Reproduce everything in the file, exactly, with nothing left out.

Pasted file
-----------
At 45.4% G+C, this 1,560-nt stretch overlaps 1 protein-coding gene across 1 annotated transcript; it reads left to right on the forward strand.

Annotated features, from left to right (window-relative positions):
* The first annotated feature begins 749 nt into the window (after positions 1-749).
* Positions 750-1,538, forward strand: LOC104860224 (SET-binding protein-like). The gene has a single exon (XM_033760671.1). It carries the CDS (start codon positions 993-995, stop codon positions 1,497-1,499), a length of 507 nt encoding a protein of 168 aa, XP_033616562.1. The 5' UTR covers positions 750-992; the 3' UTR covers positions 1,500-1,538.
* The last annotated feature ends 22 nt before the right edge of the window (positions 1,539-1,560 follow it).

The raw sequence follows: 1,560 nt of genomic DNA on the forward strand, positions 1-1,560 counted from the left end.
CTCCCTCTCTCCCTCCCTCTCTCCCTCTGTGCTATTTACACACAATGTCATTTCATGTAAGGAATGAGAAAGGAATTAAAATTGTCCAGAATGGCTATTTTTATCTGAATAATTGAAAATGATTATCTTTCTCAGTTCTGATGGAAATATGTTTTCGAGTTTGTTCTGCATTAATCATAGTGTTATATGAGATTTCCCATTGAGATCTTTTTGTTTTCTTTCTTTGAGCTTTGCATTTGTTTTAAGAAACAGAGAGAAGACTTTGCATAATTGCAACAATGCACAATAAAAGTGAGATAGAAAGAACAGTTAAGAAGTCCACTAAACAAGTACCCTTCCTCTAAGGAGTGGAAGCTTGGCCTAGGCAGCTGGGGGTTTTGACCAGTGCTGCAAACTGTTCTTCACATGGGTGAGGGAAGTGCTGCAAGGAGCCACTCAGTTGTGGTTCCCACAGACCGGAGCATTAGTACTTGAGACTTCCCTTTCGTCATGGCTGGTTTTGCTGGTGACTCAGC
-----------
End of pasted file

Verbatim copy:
At 45.4% G+C, this 1,560-nt stretch overlaps 1 protein-coding gene across 1 annotated transcript; it reads left to right on the forward strand.

Annotated features, from left to right (window-relative positions):
* The first annotated feature begins 749 nt into the window (after positions 1-749).
* Positions 750-1,538, forward strand: LOC104860224 (SET-binding protein-like). The gene has a single exon (XM_033760671.1). It carries the CDS (start codon positions 993-995, stop codon positions 1,497-1,499), a length of 507 nt encoding a protein of 168 aa, XP_033616562.1. The 5' UTR covers positions 750-992; the 3' UTR covers positions 1,500-1,538.
* The last annotated feature ends 22 nt before the right edge of the window (positions 1,539-1,560 follow it).

The raw sequence follows: 1,560 nt of genomic DNA on the forward strand, positions 1-1,560 counted from the left end.
CTCCCTCTCTCCCTCCCTCTCTCCCTCTGTGCTATTTACACACAATGTCATTTCATGTAAGGAATGAGAAAGGAATTAAAATTGTCCAGAATGGCTATTTTTATCTGAATAATTGAAAATGATTATCTTTCTCAGTTCTGATGGAAATATGTTTTCGAGTTTGTTCTGCATTAATCATAGTGTTATATGAGATTTCCCATTGAGATCTTTTTGTTTTCTTTCTTTGAGCTTTGCATTTGTTTTAAGAAACAGAGAGAAGACTTTGCATAATTGCAACAATGCACAATAAAAGTGAGATAGAAAGAACAGTTAAGAAGTCCACTAAACAAGTACCCTTCCTCTAAGGAGTGGAAGCTTGGCCTAGGCAGCTGGGGGTTTTGACCAGTGCTGCAAACTGTTCTTCACATGGGTGAGGGAAGTGCTGCAAGGAGCCACTCAGTTGTGGTTCCCACAGACCGGAGCATTAGTACTTGAGACTTCCCTTTCGTCATGGCTGGTTTTGCTGGTGACTCAGC